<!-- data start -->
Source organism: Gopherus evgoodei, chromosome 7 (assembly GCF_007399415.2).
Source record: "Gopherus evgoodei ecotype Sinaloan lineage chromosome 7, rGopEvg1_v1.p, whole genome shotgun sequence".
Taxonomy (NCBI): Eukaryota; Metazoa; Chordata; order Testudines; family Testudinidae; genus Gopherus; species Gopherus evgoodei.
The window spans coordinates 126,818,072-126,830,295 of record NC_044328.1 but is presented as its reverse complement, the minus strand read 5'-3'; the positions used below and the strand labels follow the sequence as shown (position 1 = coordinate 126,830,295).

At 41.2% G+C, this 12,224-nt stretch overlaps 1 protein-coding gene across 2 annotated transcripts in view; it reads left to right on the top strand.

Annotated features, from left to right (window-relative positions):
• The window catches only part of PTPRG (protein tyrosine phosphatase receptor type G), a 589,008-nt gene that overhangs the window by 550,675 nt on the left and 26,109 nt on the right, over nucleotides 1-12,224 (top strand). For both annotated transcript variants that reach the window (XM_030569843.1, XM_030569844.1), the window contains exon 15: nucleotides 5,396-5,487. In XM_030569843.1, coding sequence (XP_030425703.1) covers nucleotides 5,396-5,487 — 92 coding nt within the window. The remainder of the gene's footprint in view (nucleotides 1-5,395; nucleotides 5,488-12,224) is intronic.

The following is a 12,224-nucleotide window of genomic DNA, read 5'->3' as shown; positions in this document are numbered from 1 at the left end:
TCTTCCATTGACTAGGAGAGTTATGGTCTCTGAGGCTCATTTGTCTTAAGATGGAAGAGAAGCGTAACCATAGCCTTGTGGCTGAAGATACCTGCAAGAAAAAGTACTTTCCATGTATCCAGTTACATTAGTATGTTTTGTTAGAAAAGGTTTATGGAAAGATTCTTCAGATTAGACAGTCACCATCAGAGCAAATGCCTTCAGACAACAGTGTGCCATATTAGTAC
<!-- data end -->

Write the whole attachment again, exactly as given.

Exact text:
Source organism: Gopherus evgoodei, chromosome 7 (assembly GCF_007399415.2).
Source record: "Gopherus evgoodei ecotype Sinaloan lineage chromosome 7, rGopEvg1_v1.p, whole genome shotgun sequence".
Taxonomy (NCBI): Eukaryota; Metazoa; Chordata; order Testudines; family Testudinidae; genus Gopherus; species Gopherus evgoodei.
The window spans coordinates 126,818,072-126,830,295 of record NC_044328.1 but is presented as its reverse complement, the minus strand read 5'-3'; the positions used below and the strand labels follow the sequence as shown (position 1 = coordinate 126,830,295).

At 41.2% G+C, this 12,224-nt stretch overlaps 1 protein-coding gene across 2 annotated transcripts in view; it reads left to right on the top strand.

Annotated features, from left to right (window-relative positions):
• The window catches only part of PTPRG (protein tyrosine phosphatase receptor type G), a 589,008-nt gene that overhangs the window by 550,675 nt on the left and 26,109 nt on the right, over nucleotides 1-12,224 (top strand). For both annotated transcript variants that reach the window (XM_030569843.1, XM_030569844.1), the window contains exon 15: nucleotides 5,396-5,487. In XM_030569843.1, coding sequence (XP_030425703.1) covers nucleotides 5,396-5,487 — 92 coding nt within the window. The remainder of the gene's footprint in view (nucleotides 1-5,395; nucleotides 5,488-12,224) is intronic.

The following is a 12,224-nucleotide window of genomic DNA, read 5'->3' as shown; positions in this document are numbered from 1 at the left end:
TCTTCCATTGACTAGGAGAGTTATGGTCTCTGAGGCTCATTTGTCTTAAGATGGAAGAGAAGCGTAACCATAGCCTTGTGGCTGAAGATACCTGCAAGAAAAAGTACTTTCCATGTATCCAGTTACATTAGTATGTTTTGTTAGAAAAGGTTTATGGAAAGATTCTTCAGATTAGACAGTCACCATCAGAGCAAATGCCTTCAGACAACAGTGTGCCATATTAGTAC